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As GOP rejects Freedom to Vote Act, Dems have a decision to make

The Freedom to Vote Act was a compromise plan designed to garner bipartisan support. Literally every Senate Republican rejected it anyway.

Among Senate Republicans, Alaska's Lisa Murkowski has stood out on the issue of voting rights. For example, when Democrats sought out GOP supporters for the John Lewis Voting Rights Act, Murkowski endorsed the legislation — even when literally no other Republicans would.

With this in mind, when the Alaskan indicated late yesterday that she'd stick with her party on today's vote to debate the Freedom to Vote Act, it became obvious what would happen on the Senate floor. NBC News reported this afternoon:

Senate Republicans filibustered a major voting bill on Wednesday that would allow automatic same-day voter registration and make Election Day a holiday. The 49-51 vote on the procedural motion was short of the 60 needed to advance the legislation to the next stage, marking the second time this year Republicans have prevented a Democratic-backed voting bill from moving forward.

The final tally was 50-50 in the Senate, but Senate Majority Leader Chuck Schumer switched his vote for procedural reasons, leaving him the opportunity to bring the bill back to the floor again in the future.

In case this isn't obvious, it's worth emphasizing that today's vote wasn't on the legislation itself; this was a procedural vote to begin the debate on the legislation. Democratic leaders reemphasized this morning that if Republicans would simply allow the debate to begin, GOP members could introduce amendments. "If Republicans join us in proceeding to this bill, I am prepared to hold a full-fledged debate worthy of the U.S. Senate," Chuck Schumer said this morning. "The minority will have the chance to have their voices heard."

But Republicans don't want to be heard on the issue; they just want the issue to go away.

Let no one say Democrats didn't make a good-faith effort. After the demise of the For the People Act, Democrats came up with a compromise package with three parts. The first focused on voter access and election administration, and it included provisions that would create automatic voter registration at a national level, make Election Day a national holiday, and establish floors states could not fall below on early voting, same-day registration, mail voting and drop boxes. This section also set a national standard for voter-ID laws, intended to address Republican demands.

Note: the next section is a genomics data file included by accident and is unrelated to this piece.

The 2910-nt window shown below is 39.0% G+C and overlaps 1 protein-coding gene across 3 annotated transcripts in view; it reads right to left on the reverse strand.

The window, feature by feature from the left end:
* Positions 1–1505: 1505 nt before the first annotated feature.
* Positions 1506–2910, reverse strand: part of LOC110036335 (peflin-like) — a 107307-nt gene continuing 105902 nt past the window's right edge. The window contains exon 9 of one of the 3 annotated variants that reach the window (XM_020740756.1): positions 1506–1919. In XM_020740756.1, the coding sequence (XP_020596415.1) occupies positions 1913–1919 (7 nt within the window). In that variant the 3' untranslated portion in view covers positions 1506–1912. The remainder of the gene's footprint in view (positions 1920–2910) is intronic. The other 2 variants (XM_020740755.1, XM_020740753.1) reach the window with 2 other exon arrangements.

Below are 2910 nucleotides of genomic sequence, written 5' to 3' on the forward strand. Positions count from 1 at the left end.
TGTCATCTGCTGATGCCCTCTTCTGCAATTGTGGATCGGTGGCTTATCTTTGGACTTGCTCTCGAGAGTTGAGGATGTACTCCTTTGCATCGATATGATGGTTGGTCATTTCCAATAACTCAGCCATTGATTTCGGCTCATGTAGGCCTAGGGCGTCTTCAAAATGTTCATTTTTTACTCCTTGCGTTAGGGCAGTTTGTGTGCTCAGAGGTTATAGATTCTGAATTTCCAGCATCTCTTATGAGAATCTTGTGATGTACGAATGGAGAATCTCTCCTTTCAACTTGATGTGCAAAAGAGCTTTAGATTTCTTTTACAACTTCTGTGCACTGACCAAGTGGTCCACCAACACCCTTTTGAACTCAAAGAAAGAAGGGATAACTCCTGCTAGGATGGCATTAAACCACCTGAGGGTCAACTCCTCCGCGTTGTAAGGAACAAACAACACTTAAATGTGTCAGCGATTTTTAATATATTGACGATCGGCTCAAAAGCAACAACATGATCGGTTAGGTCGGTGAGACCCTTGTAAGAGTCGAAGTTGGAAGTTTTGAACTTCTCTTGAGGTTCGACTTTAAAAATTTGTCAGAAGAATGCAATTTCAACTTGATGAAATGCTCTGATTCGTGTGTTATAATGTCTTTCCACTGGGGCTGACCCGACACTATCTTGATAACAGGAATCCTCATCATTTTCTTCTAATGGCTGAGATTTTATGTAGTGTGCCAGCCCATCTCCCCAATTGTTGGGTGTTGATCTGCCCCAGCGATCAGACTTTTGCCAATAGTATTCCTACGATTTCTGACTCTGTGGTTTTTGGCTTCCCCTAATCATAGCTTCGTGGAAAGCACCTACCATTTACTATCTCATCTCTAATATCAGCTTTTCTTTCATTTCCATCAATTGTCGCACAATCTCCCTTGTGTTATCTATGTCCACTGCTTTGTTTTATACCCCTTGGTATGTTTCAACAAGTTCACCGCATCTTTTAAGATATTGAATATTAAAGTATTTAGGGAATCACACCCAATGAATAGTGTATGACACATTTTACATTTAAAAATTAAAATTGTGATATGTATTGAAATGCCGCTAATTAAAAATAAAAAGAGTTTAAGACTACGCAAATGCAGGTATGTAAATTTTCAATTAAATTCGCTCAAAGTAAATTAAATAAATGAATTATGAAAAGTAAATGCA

The second part focused on election integrity, and it included provisions to insulate election officials from partisan interference, established cybersecurity standards, and with the 2016 race in mind, created "a reporting requirement for federal campaigns to disclose certain foreign contacts."

The final part focused on civic participation and, among other things, aimed to end partisan gerrymandering for both parties.

After the bill's unveiling, proponents got to work reaching out to Republicans, hoping to get some bipartisan cooperation. Some even suggested the door might be open: Asked last month about his plan to get the bill passed, West Virginia's Joe Manchin replied, "It's to get 10 Republicans."

He got zero Republicans.

Circling back to our earlier coverage, today's outcome brings us to a familiar point: Senate Democrats will now have to decide whether to let partisan attacks on the electoral system go uncontested or to allow for a carve-out to the institution's filibuster rules in order to protect the franchise.

In July, Virginia's Mark Warner, a moderate Senate Democrat, publicly endorsed just such a carve-out, saying Americans' voting rights are so fundamentally important to our system of government, this is "the only area" in which he'd support an exception to the chamber's existing filibuster rules.

Maine's Angus King, a moderate independent who caucuses with Democrats, said something similar on MSNBC yesterday afternoon. “I’ve concluded that democracy itself is more important than any Senate rule,” Angus told Nicolle Wallace.

Will Democratic senators such as Manchin and Arizona's Kyrsten Sinema agree? Norm Eisen, a senior fellow at the Brookings Institution, and Norm Ornstein, an emeritus scholar at the American Enterprise Institute, recently made the case in a Washington Post opinion piece that the stakes are so high that every Democratic senator will ultimately do the responsible thing and allow members to rescue democracy by simply passing a worthwhile bill by majority rule.

Proponents of democracy have reason to hope they're right.